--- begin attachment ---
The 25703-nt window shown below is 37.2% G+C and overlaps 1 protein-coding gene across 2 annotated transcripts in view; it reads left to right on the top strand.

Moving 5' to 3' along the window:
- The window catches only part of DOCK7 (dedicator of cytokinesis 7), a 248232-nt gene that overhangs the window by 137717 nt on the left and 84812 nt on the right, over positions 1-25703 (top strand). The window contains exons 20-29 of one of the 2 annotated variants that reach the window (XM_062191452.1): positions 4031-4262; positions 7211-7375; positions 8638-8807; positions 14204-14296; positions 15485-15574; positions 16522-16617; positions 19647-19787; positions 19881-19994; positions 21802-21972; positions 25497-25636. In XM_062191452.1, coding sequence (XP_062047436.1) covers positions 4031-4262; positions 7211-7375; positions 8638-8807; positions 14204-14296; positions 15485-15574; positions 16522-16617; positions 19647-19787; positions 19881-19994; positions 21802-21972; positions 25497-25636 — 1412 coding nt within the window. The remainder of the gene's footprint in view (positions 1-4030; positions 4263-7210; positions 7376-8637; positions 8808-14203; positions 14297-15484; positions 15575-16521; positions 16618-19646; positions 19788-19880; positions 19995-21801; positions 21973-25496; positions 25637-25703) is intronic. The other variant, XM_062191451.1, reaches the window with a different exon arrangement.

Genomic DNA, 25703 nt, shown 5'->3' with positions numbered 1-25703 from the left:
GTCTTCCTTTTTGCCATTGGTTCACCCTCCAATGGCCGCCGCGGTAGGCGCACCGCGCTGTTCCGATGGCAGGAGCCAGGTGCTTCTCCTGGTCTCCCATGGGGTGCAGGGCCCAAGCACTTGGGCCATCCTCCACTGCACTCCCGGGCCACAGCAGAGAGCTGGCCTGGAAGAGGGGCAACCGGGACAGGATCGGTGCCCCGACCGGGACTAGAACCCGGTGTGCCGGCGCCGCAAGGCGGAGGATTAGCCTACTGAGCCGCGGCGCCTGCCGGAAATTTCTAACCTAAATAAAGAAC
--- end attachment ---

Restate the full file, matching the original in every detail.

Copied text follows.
The 25703-nt window shown below is 37.2% G+C and overlaps 1 protein-coding gene across 2 annotated transcripts in view; it reads left to right on the top strand.

Moving 5' to 3' along the window:
- The window catches only part of DOCK7 (dedicator of cytokinesis 7), a 248232-nt gene that overhangs the window by 137717 nt on the left and 84812 nt on the right, over positions 1-25703 (top strand). The window contains exons 20-29 of one of the 2 annotated variants that reach the window (XM_062191452.1): positions 4031-4262; positions 7211-7375; positions 8638-8807; positions 14204-14296; positions 15485-15574; positions 16522-16617; positions 19647-19787; positions 19881-19994; positions 21802-21972; positions 25497-25636. In XM_062191452.1, coding sequence (XP_062047436.1) covers positions 4031-4262; positions 7211-7375; positions 8638-8807; positions 14204-14296; positions 15485-15574; positions 16522-16617; positions 19647-19787; positions 19881-19994; positions 21802-21972; positions 25497-25636 — 1412 coding nt within the window. The remainder of the gene's footprint in view (positions 1-4030; positions 4263-7210; positions 7376-8637; positions 8808-14203; positions 14297-15484; positions 15575-16521; positions 16618-19646; positions 19788-19880; positions 19995-21801; positions 21973-25496; positions 25637-25703) is intronic. The other variant, XM_062191451.1, reaches the window with a different exon arrangement.

Genomic DNA, 25703 nt, shown 5'->3' with positions numbered 1-25703 from the left:
GTCTTCCTTTTTGCCATTGGTTCACCCTCCAATGGCCGCCGCGGTAGGCGCACCGCGCTGTTCCGATGGCAGGAGCCAGGTGCTTCTCCTGGTCTCCCATGGGGTGCAGGGCCCAAGCACTTGGGCCATCCTCCACTGCACTCCCGGGCCACAGCAGAGAGCTGGCCTGGAAGAGGGGCAACCGGGACAGGATCGGTGCCCCGACCGGGACTAGAACCCGGTGTGCCGGCGCCGCAAGGCGGAGGATTAGCCTACTGAGCCGCGGCGCCTGCCGGAAATTTCTAACCTAAATAAAGAAC